A Historical Perspective
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Lions Bay has transformed from a small, remote village in the twentieth century to a community hub as it stands today.
The Elliot House, the first building constructed in the early 1900’s at Brunswick Beach, signaled an incentive to develop the community of Lions Bay in the 1960's. An original two-lane, rough logging road leading to Lions Bay along Howe Sound meant the village was quite secluded and geographically isolated from Vancouver before the 1950’s. This all changed shortly after.
Lions Bay was transformed in 1958 when the new highway was paved, marking a transition from cabin retreats to urban living. Vancouver continued geographically to expand throughout the 20th century, and the pristine, rural and urban feel Lions Bay offered attracted permanent residents in the early 1960’s. With better accessibility and faster commutes to the village from the Lower Mainland, the population in the community grew and consequently, Lions Bay Marina was built in the spring of 1965 and Lions Bay Primary School opened in April of 1977.
Lions Bay’s first Mayor, Mr. A. M. (Curly) Stewart and the first elected council in 1971 gave the community its official incorporation as a village the same year. Incorporation meant Lions Bay as a municipality in the Metro Vancouver region, and transit service to the community followed in the next decade on November 2, 1987, when the first bus route started between Lions Bay and West Vancouver. The C12 Bus started in September 2005 with the service extending to Brunswick Beach in October of 2009. People were excited, Lions Bay was on the map.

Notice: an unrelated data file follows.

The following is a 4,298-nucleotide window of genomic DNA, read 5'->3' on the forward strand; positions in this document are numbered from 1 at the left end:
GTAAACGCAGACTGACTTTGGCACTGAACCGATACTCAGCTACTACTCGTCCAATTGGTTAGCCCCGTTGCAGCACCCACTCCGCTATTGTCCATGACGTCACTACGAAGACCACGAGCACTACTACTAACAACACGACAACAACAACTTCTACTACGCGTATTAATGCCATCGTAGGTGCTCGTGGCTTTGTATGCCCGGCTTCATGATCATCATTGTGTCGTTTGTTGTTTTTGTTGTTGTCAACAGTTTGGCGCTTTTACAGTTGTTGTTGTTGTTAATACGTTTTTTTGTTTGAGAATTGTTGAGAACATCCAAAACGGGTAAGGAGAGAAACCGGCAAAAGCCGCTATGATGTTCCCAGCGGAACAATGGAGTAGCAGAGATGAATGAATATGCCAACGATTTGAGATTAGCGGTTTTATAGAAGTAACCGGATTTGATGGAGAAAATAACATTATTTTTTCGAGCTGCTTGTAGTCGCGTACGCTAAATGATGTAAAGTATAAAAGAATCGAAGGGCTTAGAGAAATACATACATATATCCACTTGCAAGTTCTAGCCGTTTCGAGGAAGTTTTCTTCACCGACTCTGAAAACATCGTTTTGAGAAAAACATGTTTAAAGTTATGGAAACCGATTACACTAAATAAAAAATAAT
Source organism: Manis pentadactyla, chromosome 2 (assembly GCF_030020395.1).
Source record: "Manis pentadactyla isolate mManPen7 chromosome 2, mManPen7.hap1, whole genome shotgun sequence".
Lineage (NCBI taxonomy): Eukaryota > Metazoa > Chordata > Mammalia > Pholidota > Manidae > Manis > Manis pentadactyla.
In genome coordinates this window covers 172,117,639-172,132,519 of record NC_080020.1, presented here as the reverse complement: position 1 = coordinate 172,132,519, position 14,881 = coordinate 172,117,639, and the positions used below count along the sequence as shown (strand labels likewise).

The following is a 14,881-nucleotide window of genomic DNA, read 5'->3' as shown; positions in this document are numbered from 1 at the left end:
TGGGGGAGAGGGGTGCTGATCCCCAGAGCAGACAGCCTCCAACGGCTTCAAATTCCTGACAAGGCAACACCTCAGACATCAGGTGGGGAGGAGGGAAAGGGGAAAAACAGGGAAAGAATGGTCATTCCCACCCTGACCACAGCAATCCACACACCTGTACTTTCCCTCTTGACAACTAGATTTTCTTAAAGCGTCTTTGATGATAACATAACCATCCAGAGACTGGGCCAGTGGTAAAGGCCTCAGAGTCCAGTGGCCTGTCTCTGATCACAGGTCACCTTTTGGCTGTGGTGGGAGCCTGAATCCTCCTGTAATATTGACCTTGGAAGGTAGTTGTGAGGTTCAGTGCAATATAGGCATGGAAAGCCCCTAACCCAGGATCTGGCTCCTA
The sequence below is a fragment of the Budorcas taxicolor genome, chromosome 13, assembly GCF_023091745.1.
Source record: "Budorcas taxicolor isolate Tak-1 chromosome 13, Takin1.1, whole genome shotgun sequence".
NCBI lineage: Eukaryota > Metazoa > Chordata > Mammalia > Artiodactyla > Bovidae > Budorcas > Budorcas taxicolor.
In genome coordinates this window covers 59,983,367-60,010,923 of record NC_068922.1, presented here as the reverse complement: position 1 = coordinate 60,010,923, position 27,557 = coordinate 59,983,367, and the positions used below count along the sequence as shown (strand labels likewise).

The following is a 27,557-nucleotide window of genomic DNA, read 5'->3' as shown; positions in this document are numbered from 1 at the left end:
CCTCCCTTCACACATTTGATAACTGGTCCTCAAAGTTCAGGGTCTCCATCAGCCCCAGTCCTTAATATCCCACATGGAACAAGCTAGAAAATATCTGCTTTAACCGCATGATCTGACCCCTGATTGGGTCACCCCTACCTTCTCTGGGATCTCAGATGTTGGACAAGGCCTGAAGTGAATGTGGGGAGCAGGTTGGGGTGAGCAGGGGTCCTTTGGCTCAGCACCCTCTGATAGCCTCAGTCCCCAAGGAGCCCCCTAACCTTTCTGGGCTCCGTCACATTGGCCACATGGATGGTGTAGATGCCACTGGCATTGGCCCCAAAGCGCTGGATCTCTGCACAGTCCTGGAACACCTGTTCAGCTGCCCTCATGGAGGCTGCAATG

The Lions Bay Historical Society was founded in 1995 to reflect the rich and invigorating history that the village has established recently and throughout the previous decades.
Tony Cox, current chairman of the Lions Bay Historical Society, highlights how the organization has benefited the community positively. The opening of the Centennial Trail, which connects the communities of Kelvin Grove, Lions Bay, and Brunswick Beach, was just one event that the organization was involved in, creating brass plaques at each end of the trail to commemorate and remember the official linkages of the Village together.
The Lions Bay Historical Society also held a flag contest for the village leading up to the 25th Anniversary. The contest was won by Victor Miles out of 37 entries. The flag consists of blue lines and white stripes conveying ocean waves, the lion representing the two iconic mountains above the village, and the seagull, a popular bird in the area.
By creating over 25 DVD’s and two historical booklets, the Lions Bay Historical Society has captured many iconic events and is dedicated to recording many more exciting times ahead with the Lions Bay community.